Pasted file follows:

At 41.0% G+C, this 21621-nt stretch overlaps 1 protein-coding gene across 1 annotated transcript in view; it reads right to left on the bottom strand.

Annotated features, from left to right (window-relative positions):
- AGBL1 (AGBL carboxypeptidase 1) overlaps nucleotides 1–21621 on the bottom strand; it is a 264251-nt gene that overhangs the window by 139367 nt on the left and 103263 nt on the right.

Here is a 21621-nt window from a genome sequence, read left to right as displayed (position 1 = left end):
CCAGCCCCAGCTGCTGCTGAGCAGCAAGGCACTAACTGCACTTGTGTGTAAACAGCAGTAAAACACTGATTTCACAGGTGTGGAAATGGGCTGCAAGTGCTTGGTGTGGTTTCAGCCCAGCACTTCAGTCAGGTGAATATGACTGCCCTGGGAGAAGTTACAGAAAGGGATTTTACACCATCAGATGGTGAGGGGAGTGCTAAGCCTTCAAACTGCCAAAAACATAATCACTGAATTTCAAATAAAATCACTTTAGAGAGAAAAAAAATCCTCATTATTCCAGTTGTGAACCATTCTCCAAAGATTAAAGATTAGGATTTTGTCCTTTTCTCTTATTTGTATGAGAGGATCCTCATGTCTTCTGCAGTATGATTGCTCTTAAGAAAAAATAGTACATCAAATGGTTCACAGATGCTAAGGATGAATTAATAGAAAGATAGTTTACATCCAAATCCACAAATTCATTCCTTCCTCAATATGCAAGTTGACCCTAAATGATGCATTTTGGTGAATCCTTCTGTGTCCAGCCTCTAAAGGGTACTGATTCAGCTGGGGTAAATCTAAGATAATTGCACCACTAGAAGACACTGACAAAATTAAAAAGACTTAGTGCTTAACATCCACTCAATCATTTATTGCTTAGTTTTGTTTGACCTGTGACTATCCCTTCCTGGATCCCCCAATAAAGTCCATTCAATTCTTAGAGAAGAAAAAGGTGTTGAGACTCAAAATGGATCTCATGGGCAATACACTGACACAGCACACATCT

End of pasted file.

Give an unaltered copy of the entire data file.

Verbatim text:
At 41.0% G+C, this 21621-nt stretch overlaps 1 protein-coding gene across 1 annotated transcript in view; it reads right to left on the bottom strand.

Annotated features, from left to right (window-relative positions):
- AGBL1 (AGBL carboxypeptidase 1) overlaps nucleotides 1–21621 on the bottom strand; it is a 264251-nt gene that overhangs the window by 139367 nt on the left and 103263 nt on the right.

Here is a 21621-nt window from a genome sequence, read left to right as displayed (position 1 = left end):
CCAGCCCCAGCTGCTGCTGAGCAGCAAGGCACTAACTGCACTTGTGTGTAAACAGCAGTAAAACACTGATTTCACAGGTGTGGAAATGGGCTGCAAGTGCTTGGTGTGGTTTCAGCCCAGCACTTCAGTCAGGTGAATATGACTGCCCTGGGAGAAGTTACAGAAAGGGATTTTACACCATCAGATGGTGAGGGGAGTGCTAAGCCTTCAAACTGCCAAAAACATAATCACTGAATTTCAAATAAAATCACTTTAGAGAGAAAAAAAATCCTCATTATTCCAGTTGTGAACCATTCTCCAAAGATTAAAGATTAGGATTTTGTCCTTTTCTCTTATTTGTATGAGAGGATCCTCATGTCTTCTGCAGTATGATTGCTCTTAAGAAAAAATAGTACATCAAATGGTTCACAGATGCTAAGGATGAATTAATAGAAAGATAGTTTACATCCAAATCCACAAATTCATTCCTTCCTCAATATGCAAGTTGACCCTAAATGATGCATTTTGGTGAATCCTTCTGTGTCCAGCCTCTAAAGGGTACTGATTCAGCTGGGGTAAATCTAAGATAATTGCACCACTAGAAGACACTGACAAAATTAAAAAGACTTAGTGCTTAACATCCACTCAATCATTTATTGCTTAGTTTTGTTTGACCTGTGACTATCCCTTCCTGGATCCCCCAATAAAGTCCATTCAATTCTTAGAGAAGAAAAAGGTGTTGAGACTCAAAATGGATCTCATGGGCAATACACTGACACAGCACACATCT